Meanwhile, after having hung around on the re-enactor forum for three years, I decided in 2007 to take a giant flying leap into the world of pyrate re-enacting. My first re-enactment was with my friends Jack and Jill (seriously) during a weekend in San Francisco. They graciously supplied me with various pieces of pyrate clothing in the movie pirate style so that I could attend an event they put on for a children's camp (below left). This worked out quite well for me, because it allowed me to get my feet wet (so to speak).
My first Pirate Surgeon re-enactment was in Key West in 2007 at the Pirates in Paradise Festival which took place in Fort Zachary Taylor (below right.) This was an existential cry against the darkness. Long ago, an endocrinologist had told me that I would probably live to at least age 25 with diabetes. I decided I would prove him wrong and live to be 40. When my 40th year arrived in 2007, it called for a new direction: re-enacting! (?)
Me as movie-style pirate "Squinty" in San Francisco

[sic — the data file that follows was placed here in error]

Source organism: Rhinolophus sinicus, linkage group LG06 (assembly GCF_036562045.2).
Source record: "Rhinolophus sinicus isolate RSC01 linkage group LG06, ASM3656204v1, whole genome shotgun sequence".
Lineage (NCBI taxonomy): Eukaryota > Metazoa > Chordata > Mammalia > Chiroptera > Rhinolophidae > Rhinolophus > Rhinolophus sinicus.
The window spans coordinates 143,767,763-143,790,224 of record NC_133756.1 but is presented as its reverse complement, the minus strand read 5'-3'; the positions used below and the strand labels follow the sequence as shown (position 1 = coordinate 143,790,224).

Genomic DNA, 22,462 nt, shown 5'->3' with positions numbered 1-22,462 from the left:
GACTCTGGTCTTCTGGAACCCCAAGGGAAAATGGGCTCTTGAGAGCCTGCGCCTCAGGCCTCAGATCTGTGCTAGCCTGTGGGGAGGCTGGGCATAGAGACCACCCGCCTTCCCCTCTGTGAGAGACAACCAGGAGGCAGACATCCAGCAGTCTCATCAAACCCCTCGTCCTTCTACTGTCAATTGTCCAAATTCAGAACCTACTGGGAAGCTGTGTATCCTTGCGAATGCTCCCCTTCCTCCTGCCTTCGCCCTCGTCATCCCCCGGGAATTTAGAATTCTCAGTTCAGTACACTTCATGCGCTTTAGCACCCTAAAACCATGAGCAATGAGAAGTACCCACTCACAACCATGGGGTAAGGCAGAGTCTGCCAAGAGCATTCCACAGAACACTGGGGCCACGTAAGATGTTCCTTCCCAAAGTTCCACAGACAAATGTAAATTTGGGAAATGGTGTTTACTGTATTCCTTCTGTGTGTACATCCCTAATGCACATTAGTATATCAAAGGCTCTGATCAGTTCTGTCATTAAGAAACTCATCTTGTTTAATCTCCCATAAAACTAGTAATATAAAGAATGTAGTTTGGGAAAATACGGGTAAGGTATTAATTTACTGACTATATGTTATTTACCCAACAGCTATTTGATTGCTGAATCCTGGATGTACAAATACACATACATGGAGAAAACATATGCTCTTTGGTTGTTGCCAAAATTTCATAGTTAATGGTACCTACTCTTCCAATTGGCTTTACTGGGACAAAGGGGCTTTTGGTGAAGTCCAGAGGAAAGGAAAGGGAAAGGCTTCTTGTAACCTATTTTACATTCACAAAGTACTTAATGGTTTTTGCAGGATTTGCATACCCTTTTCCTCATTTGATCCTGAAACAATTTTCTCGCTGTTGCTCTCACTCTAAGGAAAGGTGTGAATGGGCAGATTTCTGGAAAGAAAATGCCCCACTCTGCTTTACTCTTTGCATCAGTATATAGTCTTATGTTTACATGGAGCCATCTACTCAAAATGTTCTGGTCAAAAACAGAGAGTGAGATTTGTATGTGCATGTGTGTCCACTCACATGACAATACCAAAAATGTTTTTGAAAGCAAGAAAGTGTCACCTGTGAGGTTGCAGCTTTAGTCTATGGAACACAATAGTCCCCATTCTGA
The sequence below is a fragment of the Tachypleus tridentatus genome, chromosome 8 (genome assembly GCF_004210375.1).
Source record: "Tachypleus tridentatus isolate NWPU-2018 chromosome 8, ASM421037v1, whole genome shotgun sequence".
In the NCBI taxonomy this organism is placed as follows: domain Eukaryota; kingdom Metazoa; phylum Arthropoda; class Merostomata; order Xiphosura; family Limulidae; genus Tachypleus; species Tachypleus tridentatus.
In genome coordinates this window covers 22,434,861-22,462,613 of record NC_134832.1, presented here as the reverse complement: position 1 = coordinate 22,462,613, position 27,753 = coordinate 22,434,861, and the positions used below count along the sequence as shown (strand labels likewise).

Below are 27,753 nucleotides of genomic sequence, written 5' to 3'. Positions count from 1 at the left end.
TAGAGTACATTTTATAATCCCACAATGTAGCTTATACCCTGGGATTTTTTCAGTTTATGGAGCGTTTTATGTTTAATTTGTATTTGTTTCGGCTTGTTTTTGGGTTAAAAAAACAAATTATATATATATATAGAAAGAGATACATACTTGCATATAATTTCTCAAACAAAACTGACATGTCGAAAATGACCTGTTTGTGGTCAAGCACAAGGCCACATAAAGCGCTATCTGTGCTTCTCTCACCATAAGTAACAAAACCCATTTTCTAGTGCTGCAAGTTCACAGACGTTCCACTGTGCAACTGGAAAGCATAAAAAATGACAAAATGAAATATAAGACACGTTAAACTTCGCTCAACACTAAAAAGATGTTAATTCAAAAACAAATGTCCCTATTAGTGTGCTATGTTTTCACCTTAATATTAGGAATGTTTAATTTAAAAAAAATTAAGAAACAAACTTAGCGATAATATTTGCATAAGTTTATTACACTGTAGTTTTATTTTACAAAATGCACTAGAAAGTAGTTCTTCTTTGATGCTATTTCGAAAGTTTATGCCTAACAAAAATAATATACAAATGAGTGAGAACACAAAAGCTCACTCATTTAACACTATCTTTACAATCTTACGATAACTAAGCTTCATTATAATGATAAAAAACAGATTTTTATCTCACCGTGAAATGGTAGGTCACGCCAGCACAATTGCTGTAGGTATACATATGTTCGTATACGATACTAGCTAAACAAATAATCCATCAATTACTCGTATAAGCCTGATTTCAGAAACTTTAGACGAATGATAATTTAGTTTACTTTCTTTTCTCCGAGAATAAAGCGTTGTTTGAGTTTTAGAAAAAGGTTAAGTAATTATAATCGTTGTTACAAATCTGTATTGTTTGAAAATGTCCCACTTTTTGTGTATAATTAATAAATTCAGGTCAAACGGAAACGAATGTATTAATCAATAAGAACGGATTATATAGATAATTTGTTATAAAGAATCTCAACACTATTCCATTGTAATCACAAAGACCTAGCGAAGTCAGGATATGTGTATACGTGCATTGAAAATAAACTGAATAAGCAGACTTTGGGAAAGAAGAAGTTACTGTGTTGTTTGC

Me as barber-surgeon "Mission"at PiP '07
Pyracy in the Writing World
Choosing to be a surgeon and well-bred (at least that's what I tell myself), I decided to stay in a hotel, eschewing the free camping at the Fort. (If God had wanted man to camp, he wouldn't have created mosquitoes and dirt.) This gave me internet access which allowed me to see this post on the Pyracy Pub leading to my first Surgeon's Journal. When I returned home, people at the event began posting wonderful photos from the event resulting in the first Surgeon's Journal on my web site. It proved to be more popular than I had expected which led to my creating a Journal for each re-enactment I attended
Since that fateful event, I have become consumed with interest about surgery in the Golden Era of Piracy (around the turn of the 18th century. I am currently wading through material in an effort to put together a reference for would-be pirate surgeons which has led to the creation of a whole separate pirate wing on my web page, the Pirate Surgeon's Journal.